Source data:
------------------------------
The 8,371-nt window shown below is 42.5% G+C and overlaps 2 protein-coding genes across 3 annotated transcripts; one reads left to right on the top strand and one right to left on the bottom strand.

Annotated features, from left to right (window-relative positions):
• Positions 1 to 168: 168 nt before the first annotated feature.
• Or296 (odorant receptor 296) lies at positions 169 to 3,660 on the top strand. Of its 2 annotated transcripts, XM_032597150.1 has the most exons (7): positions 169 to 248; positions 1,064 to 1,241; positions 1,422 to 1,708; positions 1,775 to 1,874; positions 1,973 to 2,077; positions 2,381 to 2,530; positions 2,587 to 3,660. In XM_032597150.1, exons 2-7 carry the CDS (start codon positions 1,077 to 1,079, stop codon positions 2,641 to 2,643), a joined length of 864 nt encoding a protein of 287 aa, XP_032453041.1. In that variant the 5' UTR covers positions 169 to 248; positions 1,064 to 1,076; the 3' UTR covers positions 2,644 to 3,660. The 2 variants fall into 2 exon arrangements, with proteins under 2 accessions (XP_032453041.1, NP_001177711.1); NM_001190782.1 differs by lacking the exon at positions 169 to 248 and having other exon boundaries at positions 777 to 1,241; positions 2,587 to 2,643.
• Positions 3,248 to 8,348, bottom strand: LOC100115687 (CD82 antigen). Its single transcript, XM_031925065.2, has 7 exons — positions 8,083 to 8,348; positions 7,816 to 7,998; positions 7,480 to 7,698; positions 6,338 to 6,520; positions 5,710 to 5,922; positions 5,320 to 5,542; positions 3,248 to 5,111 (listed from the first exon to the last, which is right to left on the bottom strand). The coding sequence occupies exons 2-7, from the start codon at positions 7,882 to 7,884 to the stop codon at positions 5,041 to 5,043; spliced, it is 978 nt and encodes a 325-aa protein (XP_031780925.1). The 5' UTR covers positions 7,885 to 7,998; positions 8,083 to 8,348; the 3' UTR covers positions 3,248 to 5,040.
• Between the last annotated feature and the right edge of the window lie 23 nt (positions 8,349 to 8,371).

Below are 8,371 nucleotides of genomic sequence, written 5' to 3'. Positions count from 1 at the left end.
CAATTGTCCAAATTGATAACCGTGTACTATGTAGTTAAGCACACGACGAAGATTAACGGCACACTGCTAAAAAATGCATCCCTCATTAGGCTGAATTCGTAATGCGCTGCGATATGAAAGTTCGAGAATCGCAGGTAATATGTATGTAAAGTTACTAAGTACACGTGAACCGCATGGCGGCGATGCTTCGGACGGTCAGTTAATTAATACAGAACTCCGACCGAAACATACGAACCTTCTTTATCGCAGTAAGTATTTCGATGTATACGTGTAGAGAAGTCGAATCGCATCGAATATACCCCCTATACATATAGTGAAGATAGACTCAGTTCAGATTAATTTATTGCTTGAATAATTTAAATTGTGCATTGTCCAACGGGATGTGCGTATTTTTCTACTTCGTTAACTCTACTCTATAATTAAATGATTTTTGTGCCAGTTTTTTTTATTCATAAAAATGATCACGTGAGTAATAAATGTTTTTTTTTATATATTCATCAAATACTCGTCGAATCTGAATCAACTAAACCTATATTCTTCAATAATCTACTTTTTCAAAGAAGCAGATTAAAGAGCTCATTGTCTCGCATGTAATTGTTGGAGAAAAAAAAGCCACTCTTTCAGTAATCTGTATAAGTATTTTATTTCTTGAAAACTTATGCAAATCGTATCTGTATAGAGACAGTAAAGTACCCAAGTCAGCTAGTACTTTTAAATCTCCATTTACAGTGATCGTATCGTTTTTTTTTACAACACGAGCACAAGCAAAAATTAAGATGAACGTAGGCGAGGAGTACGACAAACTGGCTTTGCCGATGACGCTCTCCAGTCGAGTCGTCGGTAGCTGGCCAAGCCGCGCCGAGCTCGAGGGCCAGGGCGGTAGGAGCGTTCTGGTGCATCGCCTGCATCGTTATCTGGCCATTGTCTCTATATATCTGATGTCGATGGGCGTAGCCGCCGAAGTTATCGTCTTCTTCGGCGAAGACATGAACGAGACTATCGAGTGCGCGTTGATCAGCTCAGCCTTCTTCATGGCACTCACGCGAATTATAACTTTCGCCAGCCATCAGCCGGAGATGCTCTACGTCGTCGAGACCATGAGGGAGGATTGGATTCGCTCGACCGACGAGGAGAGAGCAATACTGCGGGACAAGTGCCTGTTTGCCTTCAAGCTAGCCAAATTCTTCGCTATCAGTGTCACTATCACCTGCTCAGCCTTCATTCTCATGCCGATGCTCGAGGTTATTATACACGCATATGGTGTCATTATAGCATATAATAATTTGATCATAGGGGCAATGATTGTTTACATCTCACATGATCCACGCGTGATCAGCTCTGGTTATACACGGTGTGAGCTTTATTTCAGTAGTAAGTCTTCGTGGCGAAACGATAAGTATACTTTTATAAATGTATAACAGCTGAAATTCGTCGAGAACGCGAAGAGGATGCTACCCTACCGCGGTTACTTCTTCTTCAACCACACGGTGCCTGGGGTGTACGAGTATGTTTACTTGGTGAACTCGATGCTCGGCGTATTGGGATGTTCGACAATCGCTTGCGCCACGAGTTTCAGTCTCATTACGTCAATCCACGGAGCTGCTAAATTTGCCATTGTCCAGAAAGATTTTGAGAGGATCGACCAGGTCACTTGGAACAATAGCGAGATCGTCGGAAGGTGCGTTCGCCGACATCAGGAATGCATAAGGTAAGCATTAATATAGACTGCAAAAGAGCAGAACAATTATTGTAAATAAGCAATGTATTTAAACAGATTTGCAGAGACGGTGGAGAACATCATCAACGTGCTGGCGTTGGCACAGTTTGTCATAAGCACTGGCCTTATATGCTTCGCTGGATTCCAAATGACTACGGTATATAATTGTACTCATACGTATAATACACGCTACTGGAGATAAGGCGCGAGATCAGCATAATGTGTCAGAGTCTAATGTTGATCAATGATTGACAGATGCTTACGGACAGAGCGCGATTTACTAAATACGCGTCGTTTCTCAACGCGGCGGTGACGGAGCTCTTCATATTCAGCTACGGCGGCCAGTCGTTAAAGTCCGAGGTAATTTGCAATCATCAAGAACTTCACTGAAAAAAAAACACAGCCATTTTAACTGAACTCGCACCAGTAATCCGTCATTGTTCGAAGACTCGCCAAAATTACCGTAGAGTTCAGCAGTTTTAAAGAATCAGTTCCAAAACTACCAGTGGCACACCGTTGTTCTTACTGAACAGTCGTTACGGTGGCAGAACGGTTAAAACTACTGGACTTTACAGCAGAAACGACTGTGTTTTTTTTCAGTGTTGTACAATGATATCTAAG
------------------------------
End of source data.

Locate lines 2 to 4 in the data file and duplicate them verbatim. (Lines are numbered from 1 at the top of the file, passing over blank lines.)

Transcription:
Annotated features, from left to right (window-relative positions):
• Positions 1 to 168: 168 nt before the first annotated feature.
• Or296 (odorant receptor 296) lies at positions 169 to 3,660 on the top strand. Of its 2 annotated transcripts, XM_032597150.1 has the most exons (7): positions 169 to 248; positions 1,064 to 1,241; positions 1,422 to 1,708; positions 1,775 to 1,874; positions 1,973 to 2,077; positions 2,381 to 2,530; positions 2,587 to 3,660. In XM_032597150.1, exons 2-7 carry the CDS (start codon positions 1,077 to 1,079, stop codon positions 2,641 to 2,643), a joined length of 864 nt encoding a protein of 287 aa, XP_032453041.1. In that variant the 5' UTR covers positions 169 to 248; positions 1,064 to 1,076; the 3' UTR covers positions 2,644 to 3,660. The 2 variants fall into 2 exon arrangements, with proteins under 2 accessions (XP_032453041.1, NP_001177711.1); NM_001190782.1 differs by lacking the exon at positions 169 to 248 and having other exon boundaries at positions 777 to 1,241; positions 2,587 to 2,643.